How Glutamine Can Help Sugar Addiction or Craving

Susanna Sisson's picture
Sugar Craving

Maybe you are trying to cut carbs to lose weight; maybe you just want to cut down on sugar. Either way, there will come a time when most people have cravings. So, if sugar is your kryptonite, you should consider taking L-glutamine.

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Why do we crave sugar? That’s like asking an alcoholic why that person craves alcohol. Sugar is addicting and elicits a physical and psychological response when ingested. and, study after study confirms that fact. One such study, conducted by Dr. David Ludwig, a professor at Harvard, which has been published in the American Journal of Clinical Nutrition, proves foods with higher sugar content and glycemic index are addictive in the same way as cocaine and heroin. For anyone who has ever tried to give up sugar that probably doesn’t come as a surprise.

What Dr. Ludwig and his colleagues found is that sugar stimulates the same pleasure center in the brain, the nucleus accumbens, that is activated when people take drugs or gamble, and that pleasurable feeling drives people to continue the activity, be it gambling or eating sugar.

Another problem is that food manufacturers specifically design foods to be highly addictive in order to keep people coming back and increase sales. Foods high in fat and sweets stimulate the release of the body’s own opioids (chemicals like morphine) in the brain. In addition, we also develop a tolerance to sugar so that it takes more and more to get the same “high”.

Eating too much sugar is linked to a laundry list of negative health effects, including diabetes, obesity, and cardiovascular disease. Today, the average sugar intake in the U.S. is 22 teaspoons per person per day, which is four times the amount that the World Health Organization suggests is healthy.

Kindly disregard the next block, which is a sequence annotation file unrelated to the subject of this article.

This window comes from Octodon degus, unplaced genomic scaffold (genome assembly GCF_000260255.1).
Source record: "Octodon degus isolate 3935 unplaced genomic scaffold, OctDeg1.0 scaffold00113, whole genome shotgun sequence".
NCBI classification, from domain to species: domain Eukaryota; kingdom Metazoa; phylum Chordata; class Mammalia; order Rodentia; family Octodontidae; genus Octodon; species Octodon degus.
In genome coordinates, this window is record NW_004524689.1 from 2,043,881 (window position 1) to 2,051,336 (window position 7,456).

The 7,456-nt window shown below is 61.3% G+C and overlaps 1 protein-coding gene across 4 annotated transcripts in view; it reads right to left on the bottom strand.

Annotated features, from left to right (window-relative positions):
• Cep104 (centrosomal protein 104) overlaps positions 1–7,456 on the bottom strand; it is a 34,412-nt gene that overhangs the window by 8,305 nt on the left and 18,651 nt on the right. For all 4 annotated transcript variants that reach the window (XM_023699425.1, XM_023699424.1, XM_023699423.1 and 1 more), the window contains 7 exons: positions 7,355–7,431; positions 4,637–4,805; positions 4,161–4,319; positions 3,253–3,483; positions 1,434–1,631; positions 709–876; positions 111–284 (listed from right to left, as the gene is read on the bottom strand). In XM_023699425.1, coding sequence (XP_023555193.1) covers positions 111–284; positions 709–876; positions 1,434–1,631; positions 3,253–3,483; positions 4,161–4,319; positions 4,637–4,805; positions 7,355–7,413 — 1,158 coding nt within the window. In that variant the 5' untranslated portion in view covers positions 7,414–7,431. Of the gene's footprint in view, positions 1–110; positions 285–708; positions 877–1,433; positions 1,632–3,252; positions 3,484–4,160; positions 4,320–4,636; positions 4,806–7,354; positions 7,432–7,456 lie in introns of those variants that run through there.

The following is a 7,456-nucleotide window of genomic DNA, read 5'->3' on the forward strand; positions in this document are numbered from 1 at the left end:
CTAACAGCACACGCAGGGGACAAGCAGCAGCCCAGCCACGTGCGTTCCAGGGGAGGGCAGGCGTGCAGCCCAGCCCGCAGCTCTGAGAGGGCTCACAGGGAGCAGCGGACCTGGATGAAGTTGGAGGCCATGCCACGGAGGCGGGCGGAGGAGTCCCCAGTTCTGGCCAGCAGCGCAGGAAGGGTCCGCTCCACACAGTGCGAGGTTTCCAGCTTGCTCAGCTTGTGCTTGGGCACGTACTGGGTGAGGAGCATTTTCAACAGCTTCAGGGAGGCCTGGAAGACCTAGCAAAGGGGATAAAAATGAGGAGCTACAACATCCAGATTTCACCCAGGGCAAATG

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How does L-glutamine help?

I first heard about the amino acid L-glutamine in 1977 when reading Dr. Atkins Diet Revolution (1972). I was cutting carbs in order to lose weight and tried the supplement and it worked. After a few weeks on the diet my cravings were gone. Glutamine works by improving insulin sensitivity and glutamine converts to glucose quickly which may alleviate craving. [2]
There are other benefits of taking glutamine. Glutamine is not an essential amino acid, meaning we don’t have to get it from food because our bodies can convert glutamic acid into glutamine. Athletes often use glutamine which converts to glucose quickly for both short burst activities like sprinting and long distance running and cycling. Glutamine improves endurance, reduces fatigue, buffers acid produced during strenuous exercise and improves VO2max, a measure of how well athletes utilize oxygen. [3]

What are other ways to reduce cravings?

• Just say “NO” to sugar - Eliminate sugar and artificial sweeteners 100 percent and your cravings will go away.
• Drink more water which will curb not only cravings but hunger.
• At meals combine healthy protein like fish with healthy fats like avocado and healthy carbs that are low in sugar like red bell peppers.
• Eat a good breakfast with protein and eat protein in every meal and snack.
• Eat small, frequent meals.
• Exercise more.
• Get a good night’s sleep.
• Increase intake of Vitamin D, amino acids including glutamine, Omega 3, chromium and lecithin.
• Manage stress.

Cravings will occur so be ready for them. Glutamine supplements are readily available so keep them on hand. Also prepare meals and snacks ahead of time and for special occasions when low carb might not be an option.

Resources:
1. http://www.businessinsider.com/evolutionary-reason-we-love-sugar-2014-4
2. https://www.ncbi.nlm.nih.gov/pubmed/24062772
3. http://jn.nutrition.org/content/138/10/2045S.full

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